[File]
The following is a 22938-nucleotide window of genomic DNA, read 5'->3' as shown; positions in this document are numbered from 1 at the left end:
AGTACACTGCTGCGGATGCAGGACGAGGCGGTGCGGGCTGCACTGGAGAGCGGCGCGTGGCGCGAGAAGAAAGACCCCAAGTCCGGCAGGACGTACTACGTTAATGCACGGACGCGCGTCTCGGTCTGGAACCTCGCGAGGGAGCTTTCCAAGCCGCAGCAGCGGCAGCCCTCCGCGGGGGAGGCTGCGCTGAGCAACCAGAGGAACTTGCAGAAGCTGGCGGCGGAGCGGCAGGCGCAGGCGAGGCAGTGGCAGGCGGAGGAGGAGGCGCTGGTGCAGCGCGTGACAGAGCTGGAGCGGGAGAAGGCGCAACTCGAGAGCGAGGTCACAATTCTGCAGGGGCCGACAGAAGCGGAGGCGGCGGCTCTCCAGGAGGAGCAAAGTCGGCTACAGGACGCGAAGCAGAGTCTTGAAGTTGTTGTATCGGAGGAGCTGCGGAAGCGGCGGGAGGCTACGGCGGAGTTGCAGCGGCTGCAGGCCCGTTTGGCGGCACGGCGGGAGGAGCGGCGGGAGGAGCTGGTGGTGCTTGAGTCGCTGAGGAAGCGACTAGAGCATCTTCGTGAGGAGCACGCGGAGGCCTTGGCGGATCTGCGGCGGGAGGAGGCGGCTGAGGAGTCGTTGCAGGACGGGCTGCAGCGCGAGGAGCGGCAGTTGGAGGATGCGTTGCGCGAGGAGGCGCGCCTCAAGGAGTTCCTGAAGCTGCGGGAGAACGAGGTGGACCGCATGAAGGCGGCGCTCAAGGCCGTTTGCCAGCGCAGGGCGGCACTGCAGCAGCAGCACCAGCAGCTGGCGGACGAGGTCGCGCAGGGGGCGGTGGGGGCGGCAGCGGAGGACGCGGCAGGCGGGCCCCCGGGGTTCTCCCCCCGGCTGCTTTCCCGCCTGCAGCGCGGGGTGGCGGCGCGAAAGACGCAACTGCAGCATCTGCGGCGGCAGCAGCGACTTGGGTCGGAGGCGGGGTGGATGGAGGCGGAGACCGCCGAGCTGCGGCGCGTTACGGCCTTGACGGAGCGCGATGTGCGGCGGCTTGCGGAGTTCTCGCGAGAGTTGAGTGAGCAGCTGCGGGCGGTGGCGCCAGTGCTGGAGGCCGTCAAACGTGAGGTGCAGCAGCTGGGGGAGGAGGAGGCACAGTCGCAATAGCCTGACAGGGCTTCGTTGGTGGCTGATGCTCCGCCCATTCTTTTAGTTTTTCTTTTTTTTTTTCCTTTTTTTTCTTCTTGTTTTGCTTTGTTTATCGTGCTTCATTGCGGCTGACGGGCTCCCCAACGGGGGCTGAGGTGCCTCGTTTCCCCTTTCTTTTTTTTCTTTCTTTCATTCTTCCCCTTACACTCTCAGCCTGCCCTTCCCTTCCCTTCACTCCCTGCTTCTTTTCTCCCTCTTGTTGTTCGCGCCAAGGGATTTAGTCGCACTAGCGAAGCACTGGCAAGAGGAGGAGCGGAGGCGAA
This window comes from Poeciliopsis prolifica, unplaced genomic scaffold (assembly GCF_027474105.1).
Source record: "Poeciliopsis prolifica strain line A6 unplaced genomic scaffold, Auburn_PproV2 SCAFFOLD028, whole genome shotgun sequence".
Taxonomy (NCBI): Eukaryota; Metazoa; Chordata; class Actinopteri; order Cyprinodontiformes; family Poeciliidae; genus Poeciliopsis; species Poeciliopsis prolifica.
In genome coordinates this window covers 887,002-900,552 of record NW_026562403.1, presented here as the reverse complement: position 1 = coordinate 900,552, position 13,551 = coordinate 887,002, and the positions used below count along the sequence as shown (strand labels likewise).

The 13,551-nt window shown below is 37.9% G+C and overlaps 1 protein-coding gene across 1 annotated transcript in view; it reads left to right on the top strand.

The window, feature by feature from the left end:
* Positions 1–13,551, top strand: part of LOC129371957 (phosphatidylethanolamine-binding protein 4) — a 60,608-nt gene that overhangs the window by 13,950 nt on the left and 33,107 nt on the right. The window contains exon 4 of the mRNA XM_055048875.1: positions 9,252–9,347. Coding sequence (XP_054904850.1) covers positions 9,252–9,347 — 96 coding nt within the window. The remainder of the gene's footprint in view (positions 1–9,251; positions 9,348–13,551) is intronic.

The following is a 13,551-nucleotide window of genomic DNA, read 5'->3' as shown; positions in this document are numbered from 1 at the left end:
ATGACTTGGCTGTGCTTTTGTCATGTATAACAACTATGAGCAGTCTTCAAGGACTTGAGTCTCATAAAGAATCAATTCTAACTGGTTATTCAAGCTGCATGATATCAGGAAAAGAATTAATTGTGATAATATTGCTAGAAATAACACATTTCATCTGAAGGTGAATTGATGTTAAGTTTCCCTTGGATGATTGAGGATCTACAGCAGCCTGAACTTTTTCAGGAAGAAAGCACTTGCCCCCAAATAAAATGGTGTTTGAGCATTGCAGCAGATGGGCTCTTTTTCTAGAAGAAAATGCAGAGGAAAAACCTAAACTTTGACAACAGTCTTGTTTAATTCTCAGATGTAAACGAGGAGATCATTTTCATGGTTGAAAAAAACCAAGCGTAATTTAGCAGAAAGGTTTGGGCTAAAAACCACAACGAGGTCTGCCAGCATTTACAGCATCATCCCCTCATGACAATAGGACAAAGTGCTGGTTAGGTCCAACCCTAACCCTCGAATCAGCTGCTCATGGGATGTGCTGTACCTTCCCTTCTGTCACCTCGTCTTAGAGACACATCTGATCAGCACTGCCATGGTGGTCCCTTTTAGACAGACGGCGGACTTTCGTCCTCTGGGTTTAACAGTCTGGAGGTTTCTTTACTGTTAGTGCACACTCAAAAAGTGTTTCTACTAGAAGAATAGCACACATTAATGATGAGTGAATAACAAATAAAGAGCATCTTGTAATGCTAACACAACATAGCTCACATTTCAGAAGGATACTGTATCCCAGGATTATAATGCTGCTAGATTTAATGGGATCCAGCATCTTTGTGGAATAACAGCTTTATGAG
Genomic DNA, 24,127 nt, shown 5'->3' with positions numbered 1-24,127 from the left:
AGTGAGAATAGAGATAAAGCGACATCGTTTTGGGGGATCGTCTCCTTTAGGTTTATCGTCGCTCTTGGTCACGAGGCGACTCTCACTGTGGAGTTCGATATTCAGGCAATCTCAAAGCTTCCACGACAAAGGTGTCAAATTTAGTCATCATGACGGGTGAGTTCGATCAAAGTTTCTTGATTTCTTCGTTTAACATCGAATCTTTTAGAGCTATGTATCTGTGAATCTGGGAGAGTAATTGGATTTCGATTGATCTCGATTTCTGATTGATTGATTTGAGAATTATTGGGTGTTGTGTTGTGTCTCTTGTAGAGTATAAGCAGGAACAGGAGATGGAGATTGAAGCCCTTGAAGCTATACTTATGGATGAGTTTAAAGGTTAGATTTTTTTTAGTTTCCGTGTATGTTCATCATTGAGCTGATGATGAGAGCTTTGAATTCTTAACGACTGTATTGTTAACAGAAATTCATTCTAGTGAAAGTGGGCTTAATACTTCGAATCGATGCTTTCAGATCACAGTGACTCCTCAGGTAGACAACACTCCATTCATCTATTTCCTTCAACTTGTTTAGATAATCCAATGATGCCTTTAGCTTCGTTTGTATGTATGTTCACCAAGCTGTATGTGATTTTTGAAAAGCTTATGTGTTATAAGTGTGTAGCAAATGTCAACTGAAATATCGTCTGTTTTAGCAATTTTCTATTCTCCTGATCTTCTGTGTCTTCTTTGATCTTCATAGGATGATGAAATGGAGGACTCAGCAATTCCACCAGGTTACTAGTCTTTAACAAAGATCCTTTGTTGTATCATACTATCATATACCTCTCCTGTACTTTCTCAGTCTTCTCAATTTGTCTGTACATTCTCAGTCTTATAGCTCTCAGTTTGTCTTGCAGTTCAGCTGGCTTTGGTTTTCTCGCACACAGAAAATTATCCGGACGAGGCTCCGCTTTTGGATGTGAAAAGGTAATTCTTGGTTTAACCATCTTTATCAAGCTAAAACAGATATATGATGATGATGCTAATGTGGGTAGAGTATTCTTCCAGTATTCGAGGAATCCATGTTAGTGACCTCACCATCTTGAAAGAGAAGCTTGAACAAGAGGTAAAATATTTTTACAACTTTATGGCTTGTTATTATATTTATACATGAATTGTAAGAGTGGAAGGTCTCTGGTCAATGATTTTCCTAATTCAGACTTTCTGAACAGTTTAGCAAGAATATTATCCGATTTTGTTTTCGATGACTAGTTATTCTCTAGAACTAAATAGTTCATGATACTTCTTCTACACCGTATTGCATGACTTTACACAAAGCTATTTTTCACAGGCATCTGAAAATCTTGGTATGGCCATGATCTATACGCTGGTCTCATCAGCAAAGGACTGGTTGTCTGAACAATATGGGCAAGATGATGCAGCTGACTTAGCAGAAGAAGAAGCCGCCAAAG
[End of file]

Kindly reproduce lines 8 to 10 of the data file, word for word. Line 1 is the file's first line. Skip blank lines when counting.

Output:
The window, feature by feature from the left end:
* Positions 1–13,551, top strand: part of LOC129371957 (phosphatidylethanolamine-binding protein 4) — a 60,608-nt gene that overhangs the window by 13,950 nt on the left and 33,107 nt on the right. The window contains exon 4 of the mRNA XM_055048875.1: positions 9,252–9,347. Coding sequence (XP_054904850.1) covers positions 9,252–9,347 — 96 coding nt within the window. The remainder of the gene's footprint in view (positions 1–9,251; positions 9,348–13,551) is intronic.

The following is a 13,551-nucleotide window of genomic DNA, read 5'->3' as shown; positions in this document are numbered from 1 at the left end: